A Monster Calls
Felicity Jones, who we recently saw in Inferno (Tom Hanks) and the latest Star Wars movie Rogue One (I loved her in Like Crazy five years ago) plays a mother dying of cancer. Her ex-husband (Toby Kebbell) is living in the United States, and the boy (Lewis MacDougall) is trying to deal with his lot in life. That means the usual cliches — a dying mom who’s always a sweetheart. The bullies that are always jerks and don’t seem to have any motivation for their bullying. Also, that one thing that’s always done in movies like this — escaping with your art. And for the boy, it’s drawing. Yet when an ancient yew tree he’s drawn has come to life, busting through his bedroom window — that’s when my wife and I started questioning things. First, the tree is voiced by Liam Neeson. That’s a bit distracting. I kept waiting for him to say, “I’ll get those bullies, with my special set of skills.”
My wife said, “Who is this movie for? It’s too scary for kids. Perhaps only a child that has lost, or is losing, a parent to cancer. This is all so…bleak.”
And she lost her parents at an early age. If anybody should be rooting for this film, it’s her.
I’d also add that it’s a bit too confusing for children as well. As for adults, it’s too much of a kids movie for them to truly enjoy.
The tree looks like Groot (Guardians of the Galaxy) on steroids, and we’ve seen all these things done better in other films. Unless you’re a fanboy that is obsessed with Tim Burton and Guillermo del Toro, and the Iron Giant was your Citizen Kane, this is one you should skip.
Director J.A. Bayona (The Orphanage, The Impossible) seems to be trying to go for a Spielberg/del Toro vibe, with a little “Giving Tree” thrown in. Certainly some of the visuals are stunning. Yet it all seems so calculated, especially when we first see Sigourney Weaver, and she’s speaking with a British accent. From that early point in the movie, everything just felt fake. The house they live in, the mom getting sicker, the various set pieces.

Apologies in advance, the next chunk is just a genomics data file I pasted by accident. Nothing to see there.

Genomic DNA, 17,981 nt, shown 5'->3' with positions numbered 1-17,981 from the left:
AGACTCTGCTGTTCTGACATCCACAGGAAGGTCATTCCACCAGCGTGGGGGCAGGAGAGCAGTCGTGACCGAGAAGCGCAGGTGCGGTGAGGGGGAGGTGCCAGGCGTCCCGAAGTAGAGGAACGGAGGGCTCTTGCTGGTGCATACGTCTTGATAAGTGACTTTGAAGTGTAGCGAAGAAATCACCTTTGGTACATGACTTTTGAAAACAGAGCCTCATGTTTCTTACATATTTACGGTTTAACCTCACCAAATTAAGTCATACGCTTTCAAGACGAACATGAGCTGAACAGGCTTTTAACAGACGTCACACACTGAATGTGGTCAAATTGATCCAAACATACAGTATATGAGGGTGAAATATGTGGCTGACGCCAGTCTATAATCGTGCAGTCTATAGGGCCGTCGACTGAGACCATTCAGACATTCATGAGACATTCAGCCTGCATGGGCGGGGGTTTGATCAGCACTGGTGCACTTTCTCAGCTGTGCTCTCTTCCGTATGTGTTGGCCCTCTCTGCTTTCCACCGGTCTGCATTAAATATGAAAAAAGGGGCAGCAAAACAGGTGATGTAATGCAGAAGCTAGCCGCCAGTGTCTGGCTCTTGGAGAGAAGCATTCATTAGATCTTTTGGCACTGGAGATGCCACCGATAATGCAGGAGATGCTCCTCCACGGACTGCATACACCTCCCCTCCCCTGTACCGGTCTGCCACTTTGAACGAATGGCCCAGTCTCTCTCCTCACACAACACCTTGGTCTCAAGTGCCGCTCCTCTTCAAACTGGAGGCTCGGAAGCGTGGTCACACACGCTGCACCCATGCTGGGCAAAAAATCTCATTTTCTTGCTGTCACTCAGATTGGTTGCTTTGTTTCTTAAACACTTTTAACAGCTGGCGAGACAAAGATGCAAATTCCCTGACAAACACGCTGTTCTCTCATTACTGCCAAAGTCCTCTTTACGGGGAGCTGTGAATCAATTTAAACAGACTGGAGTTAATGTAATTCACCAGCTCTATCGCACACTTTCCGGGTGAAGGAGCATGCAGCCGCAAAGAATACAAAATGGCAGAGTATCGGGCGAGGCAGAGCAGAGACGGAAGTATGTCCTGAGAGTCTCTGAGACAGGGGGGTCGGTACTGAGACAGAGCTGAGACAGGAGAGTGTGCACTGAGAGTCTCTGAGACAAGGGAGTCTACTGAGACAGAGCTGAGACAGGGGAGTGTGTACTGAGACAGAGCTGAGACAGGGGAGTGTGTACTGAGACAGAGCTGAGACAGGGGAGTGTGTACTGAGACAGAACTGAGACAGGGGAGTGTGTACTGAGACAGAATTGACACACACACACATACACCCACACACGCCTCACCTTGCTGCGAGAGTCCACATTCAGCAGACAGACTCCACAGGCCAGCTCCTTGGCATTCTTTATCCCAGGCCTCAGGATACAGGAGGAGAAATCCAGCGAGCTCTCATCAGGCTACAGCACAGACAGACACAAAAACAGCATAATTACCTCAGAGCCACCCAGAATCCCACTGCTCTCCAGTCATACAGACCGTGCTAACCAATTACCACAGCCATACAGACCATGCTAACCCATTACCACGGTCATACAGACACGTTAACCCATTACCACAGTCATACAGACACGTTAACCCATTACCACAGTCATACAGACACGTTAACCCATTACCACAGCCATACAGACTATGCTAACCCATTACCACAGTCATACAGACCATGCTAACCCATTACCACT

Patrick Ness wrote the screenplay, based on his novel.
The story has the tree visiting at the same time each day, with a different story each time (some of the animation in the stories is interesting, provided by Adrian Garcia of Headless). The only stipulation is that after the third story is told, the boy must tell the tree a story, and it must be “the truth.” Oh boy. Get ready for a lesson, folks. An obvious one, too. Yet I was surprised at how many critics were taken by Kubo and the Two Strings, which started out well, and went downhill fast. This movie got the same reaction from me, and yet critics will surely praise it. Perhaps they’ll feel the message that “grieving is okay” and “overcome your nightmares” is so important, it doesn’t matter that the whole thing is too dark and uninteresting.
There’s a third story the tree tells about a boy that’s invisible. We’re not given a story within a story on that one, but we do see the boy finally beat up his bullying tormentor (in a scene reminiscent of the much better Perks of Being a Wallflower).
So much of this movie made me think of films I loved, that were so much better. An ending with a notebook that was a bit like Up (and was one of the few things in the movie that worked). A boy that reminded me of the terrific protagonist of the Welsh film Submarine. And on the subject of other movies…Sigourney Weaver’s better “tree movie” was Avatar; and when it comes to trees coming to life, I’ll take the French/Australian movie The Tree from five years ago. It was the story of a father that died, and the wife and son thinking his spirit was in the tree they had in their front yard. It was a brilliant picture.
This movie never really resonated with me, and it was manipulative. The characters weren’t that interesting, and somebody needs to explain why adult characters never see when a child is in pain in movies. Are they that oblivious?
From the commercials, and early buzz this film was receiving…I thought it would be a heart-warming and magical experience. It was just too ambitious and combined genres poorly.
It has a good performance from young Lewis MacDougall, and there’s a lovely orchestrated score from Fernando Velazquez. Everything else was disappointing.
It gets 1 ½ stars out of 5.